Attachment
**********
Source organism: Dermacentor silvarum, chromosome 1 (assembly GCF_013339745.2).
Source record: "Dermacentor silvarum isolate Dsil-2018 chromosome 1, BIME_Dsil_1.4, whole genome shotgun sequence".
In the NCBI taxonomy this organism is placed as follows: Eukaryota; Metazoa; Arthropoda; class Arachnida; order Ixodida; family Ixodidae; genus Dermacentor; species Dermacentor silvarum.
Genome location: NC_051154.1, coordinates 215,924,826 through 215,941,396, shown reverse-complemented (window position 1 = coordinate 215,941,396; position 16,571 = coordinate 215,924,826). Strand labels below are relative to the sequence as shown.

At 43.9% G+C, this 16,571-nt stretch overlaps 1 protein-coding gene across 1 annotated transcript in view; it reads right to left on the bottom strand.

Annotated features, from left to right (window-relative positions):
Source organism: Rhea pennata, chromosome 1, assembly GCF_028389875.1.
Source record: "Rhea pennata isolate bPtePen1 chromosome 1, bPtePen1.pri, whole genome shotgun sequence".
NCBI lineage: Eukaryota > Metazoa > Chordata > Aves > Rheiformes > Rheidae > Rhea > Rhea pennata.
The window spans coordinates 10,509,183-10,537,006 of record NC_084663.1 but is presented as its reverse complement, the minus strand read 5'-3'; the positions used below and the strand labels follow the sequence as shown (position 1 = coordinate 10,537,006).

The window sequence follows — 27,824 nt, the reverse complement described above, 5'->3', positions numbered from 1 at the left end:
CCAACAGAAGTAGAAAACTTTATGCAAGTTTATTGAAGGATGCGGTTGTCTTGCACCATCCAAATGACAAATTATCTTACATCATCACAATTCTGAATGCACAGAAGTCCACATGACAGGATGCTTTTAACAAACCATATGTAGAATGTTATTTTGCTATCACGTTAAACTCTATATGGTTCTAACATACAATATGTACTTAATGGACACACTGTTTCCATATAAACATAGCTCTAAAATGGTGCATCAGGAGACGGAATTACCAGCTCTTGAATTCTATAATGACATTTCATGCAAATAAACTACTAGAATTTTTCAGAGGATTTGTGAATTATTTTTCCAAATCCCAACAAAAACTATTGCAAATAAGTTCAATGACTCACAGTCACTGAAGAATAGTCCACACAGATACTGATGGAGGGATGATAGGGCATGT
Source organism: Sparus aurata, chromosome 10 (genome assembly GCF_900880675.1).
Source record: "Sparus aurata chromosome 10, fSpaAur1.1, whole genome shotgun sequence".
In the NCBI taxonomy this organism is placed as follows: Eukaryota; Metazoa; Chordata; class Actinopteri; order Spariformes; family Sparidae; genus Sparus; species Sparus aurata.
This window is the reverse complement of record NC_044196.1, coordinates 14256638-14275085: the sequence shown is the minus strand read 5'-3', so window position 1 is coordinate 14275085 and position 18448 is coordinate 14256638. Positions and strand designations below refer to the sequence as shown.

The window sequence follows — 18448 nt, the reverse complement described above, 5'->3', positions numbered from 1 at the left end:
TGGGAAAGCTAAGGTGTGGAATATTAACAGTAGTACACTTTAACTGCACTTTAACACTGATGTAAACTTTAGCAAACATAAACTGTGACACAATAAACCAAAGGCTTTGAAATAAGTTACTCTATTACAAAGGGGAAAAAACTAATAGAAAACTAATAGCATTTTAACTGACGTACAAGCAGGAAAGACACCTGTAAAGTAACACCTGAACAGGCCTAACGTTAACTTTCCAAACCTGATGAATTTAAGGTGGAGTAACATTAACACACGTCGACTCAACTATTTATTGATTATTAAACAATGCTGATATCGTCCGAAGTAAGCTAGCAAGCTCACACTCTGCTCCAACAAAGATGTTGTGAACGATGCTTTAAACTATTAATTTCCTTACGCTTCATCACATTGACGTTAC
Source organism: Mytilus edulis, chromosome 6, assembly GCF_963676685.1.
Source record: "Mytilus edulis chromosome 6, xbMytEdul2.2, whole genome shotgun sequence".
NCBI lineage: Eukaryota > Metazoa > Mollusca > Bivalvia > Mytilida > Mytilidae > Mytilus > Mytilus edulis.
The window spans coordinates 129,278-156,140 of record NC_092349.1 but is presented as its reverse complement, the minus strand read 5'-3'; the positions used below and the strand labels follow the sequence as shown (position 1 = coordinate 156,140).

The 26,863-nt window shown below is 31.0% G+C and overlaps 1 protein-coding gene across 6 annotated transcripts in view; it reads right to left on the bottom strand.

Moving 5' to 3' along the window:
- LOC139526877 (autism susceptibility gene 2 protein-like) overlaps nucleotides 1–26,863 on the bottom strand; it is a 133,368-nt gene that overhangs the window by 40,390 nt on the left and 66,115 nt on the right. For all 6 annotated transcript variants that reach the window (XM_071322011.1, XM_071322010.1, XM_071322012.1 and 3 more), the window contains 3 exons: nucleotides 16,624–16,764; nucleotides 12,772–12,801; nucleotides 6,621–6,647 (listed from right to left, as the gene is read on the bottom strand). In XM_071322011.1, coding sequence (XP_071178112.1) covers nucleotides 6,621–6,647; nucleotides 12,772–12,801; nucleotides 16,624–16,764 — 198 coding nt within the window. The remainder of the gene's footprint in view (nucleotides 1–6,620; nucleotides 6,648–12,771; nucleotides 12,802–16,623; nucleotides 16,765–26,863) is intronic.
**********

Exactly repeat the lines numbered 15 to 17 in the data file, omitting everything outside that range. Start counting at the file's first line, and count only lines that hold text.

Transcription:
In the NCBI taxonomy this organism is placed as follows: Eukaryota; Metazoa; Chordata; class Actinopteri; order Spariformes; family Sparidae; genus Sparus; species Sparus aurata.
This window is the reverse complement of record NC_044196.1, coordinates 14256638-14275085: the sequence shown is the minus strand read 5'-3', so window position 1 is coordinate 14275085 and position 18448 is coordinate 14256638. Positions and strand designations below refer to the sequence as shown.

The window sequence follows — 18448 nt, the reverse complement described above, 5'->3', positions numbered from 1 at the left end: